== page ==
Tag Archives: nijinsky

Sachin Tendulkar can bow out on his own terms – Martin Samuel

Little Master can bow out on his own terms

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UPDATED:

21:15 GMT, 15 November 2012

Sir Don Bradman was out for a duck in his final Test innings. Nijinsky lost his last two races. Bobby Moore was eventually dropped by Sir Alf Ramsey. Brian Clough was relegated with Nottingham Forest.

It comes for them all in the end. Brigitte Bardot stopped making films before she turned 40. She said it was the only elegant way to end her career. The greats of sport rarely possess such insight. As Sachin Tendulkar holed out to Samit Patel on the leg-side boundary yesterday, opinion instantly divided as to whether this was just an uncommonly bad trot that would soon be rectified, or the continued betrayal of the talent of the greatest batsman of modern times.

A professional controversialist could achieve easy notoriety in these parts by rubbishing the latter career of the Little Master. Tendulkar provokes such devotion in his homeland that his cheap dismissal by England here was being rewritten as a small triumph in some quarters, because it made him the only Indian batsman not to be clean bowled by Graeme Swann. It is doubtful he saw it that way.

Little Master: Tendulkar failed to make big runs in the first innings against England

Little Master: Tendulkar failed to make big runs in the first innings against England

Tendulkar tucked Swann away to the boundary to take his score to 13 and, from the next ball, played a simply woeful shot, snaffled by Patel, who had been placed there for precisely that purpose.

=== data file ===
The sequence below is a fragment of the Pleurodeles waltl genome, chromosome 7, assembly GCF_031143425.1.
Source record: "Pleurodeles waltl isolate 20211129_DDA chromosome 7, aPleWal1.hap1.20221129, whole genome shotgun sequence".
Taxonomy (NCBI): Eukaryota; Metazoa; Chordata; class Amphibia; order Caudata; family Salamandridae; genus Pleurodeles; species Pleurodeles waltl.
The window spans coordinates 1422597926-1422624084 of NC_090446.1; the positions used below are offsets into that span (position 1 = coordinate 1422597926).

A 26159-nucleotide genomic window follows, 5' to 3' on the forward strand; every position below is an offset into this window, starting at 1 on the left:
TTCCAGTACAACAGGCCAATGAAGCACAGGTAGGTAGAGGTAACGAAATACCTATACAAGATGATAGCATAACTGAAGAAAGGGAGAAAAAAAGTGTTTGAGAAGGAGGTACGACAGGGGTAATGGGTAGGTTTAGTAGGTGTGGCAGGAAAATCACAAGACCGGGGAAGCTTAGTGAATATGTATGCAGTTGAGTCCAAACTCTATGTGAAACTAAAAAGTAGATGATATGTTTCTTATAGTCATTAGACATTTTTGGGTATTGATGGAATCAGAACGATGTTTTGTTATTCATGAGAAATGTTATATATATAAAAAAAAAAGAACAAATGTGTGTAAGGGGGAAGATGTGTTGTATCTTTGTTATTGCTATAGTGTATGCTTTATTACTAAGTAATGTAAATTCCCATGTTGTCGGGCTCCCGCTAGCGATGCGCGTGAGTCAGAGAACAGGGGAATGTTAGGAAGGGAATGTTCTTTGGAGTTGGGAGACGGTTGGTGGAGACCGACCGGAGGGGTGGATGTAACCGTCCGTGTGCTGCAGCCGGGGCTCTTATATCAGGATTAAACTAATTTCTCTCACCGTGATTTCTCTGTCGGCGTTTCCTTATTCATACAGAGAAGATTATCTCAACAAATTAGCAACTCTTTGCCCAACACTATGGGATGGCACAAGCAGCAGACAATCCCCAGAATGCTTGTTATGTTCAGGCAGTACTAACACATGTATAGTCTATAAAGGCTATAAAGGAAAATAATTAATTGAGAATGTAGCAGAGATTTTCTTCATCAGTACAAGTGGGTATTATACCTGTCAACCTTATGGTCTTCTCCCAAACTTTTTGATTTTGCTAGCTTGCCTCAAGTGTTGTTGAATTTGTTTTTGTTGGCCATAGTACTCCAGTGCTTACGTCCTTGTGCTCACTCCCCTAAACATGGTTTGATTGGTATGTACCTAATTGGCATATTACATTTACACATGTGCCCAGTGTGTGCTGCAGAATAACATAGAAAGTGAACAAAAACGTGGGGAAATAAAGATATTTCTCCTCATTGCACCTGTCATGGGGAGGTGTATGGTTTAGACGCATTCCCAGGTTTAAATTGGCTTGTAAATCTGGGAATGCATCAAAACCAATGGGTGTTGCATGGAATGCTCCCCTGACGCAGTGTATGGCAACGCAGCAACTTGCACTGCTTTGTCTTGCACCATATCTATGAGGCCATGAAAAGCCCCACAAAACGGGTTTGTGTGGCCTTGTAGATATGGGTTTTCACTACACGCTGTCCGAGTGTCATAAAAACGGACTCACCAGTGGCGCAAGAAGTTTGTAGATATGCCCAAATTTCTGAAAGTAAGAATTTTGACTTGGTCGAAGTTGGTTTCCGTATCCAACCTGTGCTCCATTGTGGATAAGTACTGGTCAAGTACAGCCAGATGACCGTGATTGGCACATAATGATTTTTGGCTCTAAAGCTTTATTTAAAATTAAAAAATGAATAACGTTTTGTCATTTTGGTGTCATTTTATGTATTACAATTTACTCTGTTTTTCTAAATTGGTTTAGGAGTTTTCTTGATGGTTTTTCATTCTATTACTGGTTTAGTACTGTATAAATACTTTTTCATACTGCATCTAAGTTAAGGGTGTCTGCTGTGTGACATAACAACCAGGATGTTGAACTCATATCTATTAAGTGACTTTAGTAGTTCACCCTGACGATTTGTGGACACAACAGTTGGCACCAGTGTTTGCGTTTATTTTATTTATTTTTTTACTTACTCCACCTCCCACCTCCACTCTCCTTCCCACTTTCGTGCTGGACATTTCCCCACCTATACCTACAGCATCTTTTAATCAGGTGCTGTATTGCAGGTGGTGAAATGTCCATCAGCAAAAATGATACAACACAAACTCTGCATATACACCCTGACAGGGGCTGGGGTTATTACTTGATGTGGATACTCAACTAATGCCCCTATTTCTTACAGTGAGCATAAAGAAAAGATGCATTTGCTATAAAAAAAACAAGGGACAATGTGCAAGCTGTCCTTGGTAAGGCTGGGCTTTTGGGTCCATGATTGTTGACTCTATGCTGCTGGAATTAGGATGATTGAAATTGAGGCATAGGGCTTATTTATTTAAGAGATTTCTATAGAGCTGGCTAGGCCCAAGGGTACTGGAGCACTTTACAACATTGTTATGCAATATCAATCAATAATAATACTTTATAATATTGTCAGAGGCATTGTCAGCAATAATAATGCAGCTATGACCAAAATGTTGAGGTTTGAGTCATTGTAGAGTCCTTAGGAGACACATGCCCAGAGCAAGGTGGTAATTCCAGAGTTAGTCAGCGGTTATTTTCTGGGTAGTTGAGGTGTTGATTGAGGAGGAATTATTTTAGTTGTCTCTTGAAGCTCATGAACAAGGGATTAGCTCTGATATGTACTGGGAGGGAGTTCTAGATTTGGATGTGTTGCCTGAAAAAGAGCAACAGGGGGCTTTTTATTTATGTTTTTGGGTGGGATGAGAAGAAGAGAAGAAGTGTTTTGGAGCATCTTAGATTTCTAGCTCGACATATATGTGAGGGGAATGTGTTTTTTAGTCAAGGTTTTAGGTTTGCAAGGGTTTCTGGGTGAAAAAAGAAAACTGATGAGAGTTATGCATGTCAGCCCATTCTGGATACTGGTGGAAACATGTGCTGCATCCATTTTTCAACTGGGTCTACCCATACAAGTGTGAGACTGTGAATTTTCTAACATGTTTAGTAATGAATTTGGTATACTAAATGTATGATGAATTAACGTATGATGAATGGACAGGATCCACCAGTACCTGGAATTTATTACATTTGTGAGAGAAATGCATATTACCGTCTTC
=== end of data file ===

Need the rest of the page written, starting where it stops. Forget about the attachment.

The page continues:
The silence that befell the arena in the dusty Motera district echoed the shock of a death in the family. All day, locals had been arriving at the gates of the Sardar Patel Stadium, inspired by the news that India had won the toss and would bat.

They were delighted by the return to form of Virender Sehwag and Gujarat’s Chetesh-war Pujara, but there was one man above all they had come to see. It was 23 years to the day since he made his debut for India and this was his 315th Test innings, but India will never tire of the flashing blade of Tendulkar.

India v England – pictures

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‘There is something special about bowling to him in India,’ said Swann. ‘Just the noise as he is about to come out to bat. You know who it is before he has left the changing room. You can tell this is the greatest batsman to still be playing the game. So getting him out means a lot; and not just getting him out, but getting him out early.’

Twenty-five minutes and 18 balls of early, to be precise. This on a track that saw Sehwag hit his first Test century in two years and Pujara close the day on 98 not out in only his sixth Test.

The roar as Tendulkar emerged made the 54,000-capacity stadium sound as if his devotees were hanging from the rafters — the estimated 10,000 crowd was better than expected but still a small disappointment in a country so in love with the game — but on his return to the pavilion it felt more like Mudville, the setting for the famous baseball poem, Casey At The Bat: ‘Oh, somewhere in this favored land the sun is shining bright; The band is playing somewhere, and somewhere hearts are light, And somewhere men are laughing, and somewhere children shout; But there is no joy in Mudville — mighty Casey has struck out.’

That is what India’s Casey does a lot
these days, too. His Test scores this year read: 41, 80, 15, 8, 25, 13,
19, 17, 27 and now 13. His last Test century was in Cape Town against
South Africa in January 2011.

He has scored two centuries since